P/O John Christopher

Fallen HeroPatrolman John Christopher 

On this day in Baltimore Police history,  August 18, 1872, we lost our brother, Patrolman John Christopher. gunfire based on the following:

Patrolman Christopher was lost to gunfire. It started out as a cloud of dust being thrown up by two young wagon men as they raced their team's necks down a dirt road near Catonsville’s Railway Park. The drivers were cursing their horses and one another in a race where friendly competition quickly ended as both James Ford and James Dorsey cracked the reins from their wagons into their animal’s necks and backs in order to gain speed. Each struggled more and more to go faster; each had nothing more in mind than to win that race and to try to overtake the other. The race had begun at “Kelly’s Woods” in Catonsville and was nearing the city/county line near Western District. It was in that park, near the old Western, that the two men stopped, and an argument ensued. The two young men argued like they raced; they were loud, and each wanted nothing more than to win. They each wanted that win so much that their actions drew the attention of Baltimore City Patrolman John Christopher. As Patrolman Christopher neared Ford and Dorsey, they began to physically fight, each throwing blow after blow at the other. Baltimore Police have not changed much in the 141 years since this incident; police were strong, often relying on the use of brute strength to overcome the situations they find themselves in. On this particular day in 1872, things were not much different. Patrolman Christopher single-handedly separated the two combatants and forced them back into their wagons and on their way. To keep the peace, Patrolman Christopher climbed into James Ford’s wagon with him and rode with him toward his destination, making efforts to maintain peace.

Despite Patrolman Christopher’s best efforts, the two drivers resumed their argument, which escalated quickly into a fight. Dorsey began throwing stones at Ford and warned him that if he bumped into his wagon again, he would shoot him. The fisticuffs resumed, and Dorsey started to live up to his promise of shooting Ford as he pulled a pistol. Patrolman

Christopher saw the weapon and once again gained control over the more violent of the men by forcefully throwing him from his wagon to the ground. That momentary separation was lost when Ford dove onto Dorsey and went for his gun. Before Patrolman Christopher could regain control over either of the men, the pistol was fired once. Even while Dorsey’s anger was focused on Ford, the bullet left his weapon and found its way into the stomach of Officer Christopher, causing severe pain and what would become a fatal injury. Patrolman Christopher felt the burn in his stomach as he fell to the ground.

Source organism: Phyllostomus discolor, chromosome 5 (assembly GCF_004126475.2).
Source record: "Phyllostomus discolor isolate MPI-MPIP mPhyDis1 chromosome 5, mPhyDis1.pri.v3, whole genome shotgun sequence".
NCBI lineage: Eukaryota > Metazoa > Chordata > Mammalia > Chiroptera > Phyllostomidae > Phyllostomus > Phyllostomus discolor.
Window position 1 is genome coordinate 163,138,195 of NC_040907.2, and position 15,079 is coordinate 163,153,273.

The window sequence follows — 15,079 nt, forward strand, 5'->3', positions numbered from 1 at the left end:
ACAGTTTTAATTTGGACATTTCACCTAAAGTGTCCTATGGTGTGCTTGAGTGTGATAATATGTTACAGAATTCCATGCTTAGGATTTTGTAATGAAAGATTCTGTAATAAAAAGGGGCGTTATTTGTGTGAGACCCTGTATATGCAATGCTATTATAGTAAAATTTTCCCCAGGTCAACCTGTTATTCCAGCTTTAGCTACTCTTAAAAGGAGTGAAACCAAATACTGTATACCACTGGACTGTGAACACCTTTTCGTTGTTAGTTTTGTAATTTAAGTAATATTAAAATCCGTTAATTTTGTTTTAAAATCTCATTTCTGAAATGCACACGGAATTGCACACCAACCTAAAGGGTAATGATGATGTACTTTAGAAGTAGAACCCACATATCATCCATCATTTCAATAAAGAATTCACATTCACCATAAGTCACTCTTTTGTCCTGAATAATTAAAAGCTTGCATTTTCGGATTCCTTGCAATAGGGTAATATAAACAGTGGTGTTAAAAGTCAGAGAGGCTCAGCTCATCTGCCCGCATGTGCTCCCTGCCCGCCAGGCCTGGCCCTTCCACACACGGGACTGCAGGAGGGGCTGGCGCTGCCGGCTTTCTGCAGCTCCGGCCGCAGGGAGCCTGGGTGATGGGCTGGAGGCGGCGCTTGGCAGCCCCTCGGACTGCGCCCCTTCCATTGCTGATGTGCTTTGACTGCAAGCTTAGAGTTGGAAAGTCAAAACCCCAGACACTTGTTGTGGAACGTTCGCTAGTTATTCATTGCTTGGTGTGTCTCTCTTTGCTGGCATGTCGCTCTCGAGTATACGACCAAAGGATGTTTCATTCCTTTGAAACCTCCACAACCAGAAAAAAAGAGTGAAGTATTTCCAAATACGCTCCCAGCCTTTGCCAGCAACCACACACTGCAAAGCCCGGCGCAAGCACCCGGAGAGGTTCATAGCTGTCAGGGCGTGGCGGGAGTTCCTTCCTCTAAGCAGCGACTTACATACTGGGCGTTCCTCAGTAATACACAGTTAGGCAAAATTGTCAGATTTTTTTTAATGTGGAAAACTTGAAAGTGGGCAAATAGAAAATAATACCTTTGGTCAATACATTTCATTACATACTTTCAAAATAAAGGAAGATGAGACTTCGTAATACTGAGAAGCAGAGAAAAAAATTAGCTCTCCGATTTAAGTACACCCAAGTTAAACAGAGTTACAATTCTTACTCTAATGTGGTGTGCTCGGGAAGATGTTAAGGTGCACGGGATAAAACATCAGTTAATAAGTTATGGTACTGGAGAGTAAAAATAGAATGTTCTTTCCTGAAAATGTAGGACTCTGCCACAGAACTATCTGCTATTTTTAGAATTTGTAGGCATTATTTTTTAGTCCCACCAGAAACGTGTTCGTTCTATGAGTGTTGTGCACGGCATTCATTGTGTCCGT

Our brother patrolman John Christopher was quickly taken to the house of “Justice Pilot,” where he was treated by “Dr. Worsham.”. “Justice Pilot” and “John Young” responded to the scene of the shooting, where they were able to apprehend and arrest both “James Dorsey” and “James Ford.”. Patrolman Christopher made a positive ID and was taken to his home located at 14 South Fremont St., where he was cared for by “Prof. J. H. Butler.”. His injuries were painful, and they were fatal, leaving the medical professionals in a place where no matter what they could have done, they were unable to save his life. Patrolman Christopher lay in pain from the night of the shooting on August 18 until the day he passed away on August 23, 1872, at approximately . 3:30 in the afternoon.

As his brothers and sisters in the Baltimore Police Department, it is up to us to make sure he is never forgotten. For his service, honor the City of Baltimore and the Baltimore Police Department. May God be with him, so that he may rest in peace.



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End of Watch 18 August 1872
City, St.     City/County line near Western’s District
Panel Number 21-W: 10
Cause of Death    Gunfire
Weapon - Handgun
District Worked Western


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